When you were dead in your sins and in the uncircumcision of your flesh, God made you alive with Christ. He forgave us all our sins, having canceled the charge of our legal indebtedness, which stood against us and condemned us; he has taken it away, nailing it to the cross. And having disarmed the powers and authorities, he made a public spectacle of them, triumphing over them by the cross. 

Colossians 2:13-15 (NIV, 1978)

Books have been written, sermons have been preached and movies have been made in the attempt to capture the drama surrounding the crucifixion of Jesus. As well there should be for there has never been, nor will there ever be, a demonstration of unconditional love that required the sacrifice of God’s only Son to forever pay the price for the sins of all mankind. Yet, amidst of all the drama and theological implications of the weekend of Jesus’ crucifixion, burial, and resurrection, we have an event that was, at its very core, intensely personal.

As Paul writes above, the cross of Jesus was personal on two crucial levels of human understanding. First, to comprehend the hopelessness of our condition, Paul reminds us that we were not bad people needing to be made good, but we were DEAD people needing to be made ALIVE. Such a resurrection was not possible due to our inability to satisfy the demands of the law pertaining to our sin. As only Paul could describe, he says that Jesus did what only He could do by taking all the sin, all the shame, all the filth that we do not want anyone to know about, and He nailed it to the cross. The moment we suddenly realize the depth of our hopelessness and the degree of our sin, we suddenly see that it was not the Roman soldiers that put Jesus on the cross. It was our sin and, whether we intended it to be or not, it was horribly personal.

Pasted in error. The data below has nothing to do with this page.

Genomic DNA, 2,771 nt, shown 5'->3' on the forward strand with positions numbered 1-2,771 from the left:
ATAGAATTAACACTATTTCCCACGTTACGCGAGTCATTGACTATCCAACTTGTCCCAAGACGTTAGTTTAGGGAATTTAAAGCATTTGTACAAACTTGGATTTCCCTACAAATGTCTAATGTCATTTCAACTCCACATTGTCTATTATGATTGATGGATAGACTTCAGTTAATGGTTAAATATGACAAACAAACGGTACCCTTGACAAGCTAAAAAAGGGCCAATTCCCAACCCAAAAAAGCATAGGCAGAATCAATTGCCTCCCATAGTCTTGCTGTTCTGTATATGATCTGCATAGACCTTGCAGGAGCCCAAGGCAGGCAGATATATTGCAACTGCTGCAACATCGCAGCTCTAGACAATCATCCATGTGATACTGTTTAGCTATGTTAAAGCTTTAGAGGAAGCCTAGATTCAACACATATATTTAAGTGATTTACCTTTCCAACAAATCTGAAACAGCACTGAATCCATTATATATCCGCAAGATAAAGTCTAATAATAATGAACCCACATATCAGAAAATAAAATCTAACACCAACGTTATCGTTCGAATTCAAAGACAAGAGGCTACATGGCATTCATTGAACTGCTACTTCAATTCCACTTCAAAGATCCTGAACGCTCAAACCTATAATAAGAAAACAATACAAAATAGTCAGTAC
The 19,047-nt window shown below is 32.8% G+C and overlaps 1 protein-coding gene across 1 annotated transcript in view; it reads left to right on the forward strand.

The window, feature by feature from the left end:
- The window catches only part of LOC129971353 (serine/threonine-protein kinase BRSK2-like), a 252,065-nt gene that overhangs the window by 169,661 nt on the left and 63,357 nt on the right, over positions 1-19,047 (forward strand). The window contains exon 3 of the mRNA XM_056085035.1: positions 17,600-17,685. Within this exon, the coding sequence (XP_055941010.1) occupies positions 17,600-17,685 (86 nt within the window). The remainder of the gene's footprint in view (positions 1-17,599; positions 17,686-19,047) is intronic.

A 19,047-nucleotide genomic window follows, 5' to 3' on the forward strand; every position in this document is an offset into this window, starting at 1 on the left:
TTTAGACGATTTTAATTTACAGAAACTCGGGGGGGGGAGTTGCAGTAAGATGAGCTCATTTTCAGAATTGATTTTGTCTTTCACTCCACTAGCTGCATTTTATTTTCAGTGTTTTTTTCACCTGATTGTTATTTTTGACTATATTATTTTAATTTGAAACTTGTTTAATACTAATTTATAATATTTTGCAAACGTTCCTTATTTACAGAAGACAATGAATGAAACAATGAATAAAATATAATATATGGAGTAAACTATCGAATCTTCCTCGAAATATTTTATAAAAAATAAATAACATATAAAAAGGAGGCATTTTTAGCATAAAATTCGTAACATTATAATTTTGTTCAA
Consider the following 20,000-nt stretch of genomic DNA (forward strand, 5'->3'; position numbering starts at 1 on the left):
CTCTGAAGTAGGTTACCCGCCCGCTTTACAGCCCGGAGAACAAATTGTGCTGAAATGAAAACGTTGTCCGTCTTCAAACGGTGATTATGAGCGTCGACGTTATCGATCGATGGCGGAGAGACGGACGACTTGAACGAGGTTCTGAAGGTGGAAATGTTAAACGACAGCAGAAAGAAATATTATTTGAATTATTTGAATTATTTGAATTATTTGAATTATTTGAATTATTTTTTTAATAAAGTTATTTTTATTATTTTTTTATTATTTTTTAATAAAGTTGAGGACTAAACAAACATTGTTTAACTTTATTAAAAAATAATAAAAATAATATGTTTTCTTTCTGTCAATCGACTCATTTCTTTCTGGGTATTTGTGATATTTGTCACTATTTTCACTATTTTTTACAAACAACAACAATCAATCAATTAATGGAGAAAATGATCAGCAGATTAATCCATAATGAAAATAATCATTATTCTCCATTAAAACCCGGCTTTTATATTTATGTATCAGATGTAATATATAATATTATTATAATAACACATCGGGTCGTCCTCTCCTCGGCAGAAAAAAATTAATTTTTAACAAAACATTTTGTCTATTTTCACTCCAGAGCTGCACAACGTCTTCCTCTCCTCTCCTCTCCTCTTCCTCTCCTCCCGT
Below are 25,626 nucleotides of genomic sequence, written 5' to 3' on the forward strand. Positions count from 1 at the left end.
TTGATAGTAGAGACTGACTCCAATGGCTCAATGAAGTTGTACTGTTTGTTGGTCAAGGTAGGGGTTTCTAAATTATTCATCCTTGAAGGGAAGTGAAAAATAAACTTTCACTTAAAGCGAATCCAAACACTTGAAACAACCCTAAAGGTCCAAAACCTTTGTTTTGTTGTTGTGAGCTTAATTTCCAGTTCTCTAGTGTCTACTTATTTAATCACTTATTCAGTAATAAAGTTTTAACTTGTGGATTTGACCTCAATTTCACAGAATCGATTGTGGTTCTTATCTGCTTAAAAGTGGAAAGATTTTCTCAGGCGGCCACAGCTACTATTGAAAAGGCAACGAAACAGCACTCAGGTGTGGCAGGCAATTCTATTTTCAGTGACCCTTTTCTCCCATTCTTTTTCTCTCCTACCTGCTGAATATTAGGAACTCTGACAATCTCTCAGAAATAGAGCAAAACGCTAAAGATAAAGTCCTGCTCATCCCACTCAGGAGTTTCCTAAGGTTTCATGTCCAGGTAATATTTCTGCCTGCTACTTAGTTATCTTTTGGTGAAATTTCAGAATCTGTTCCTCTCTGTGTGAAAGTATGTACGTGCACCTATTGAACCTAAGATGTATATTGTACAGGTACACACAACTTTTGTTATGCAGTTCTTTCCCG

And finally, the cross itself was the public display of the futility of Satan’s plan to overcome God’s love for humanity. On Friday, human eyes thought they witnessed the cruel, brutal destruction of God’s plan of salvation. Days later they understood that Jesus’ final words, “It is finished,” had been an announcement to Satan that his hold on humanity was broken. That sounds personal!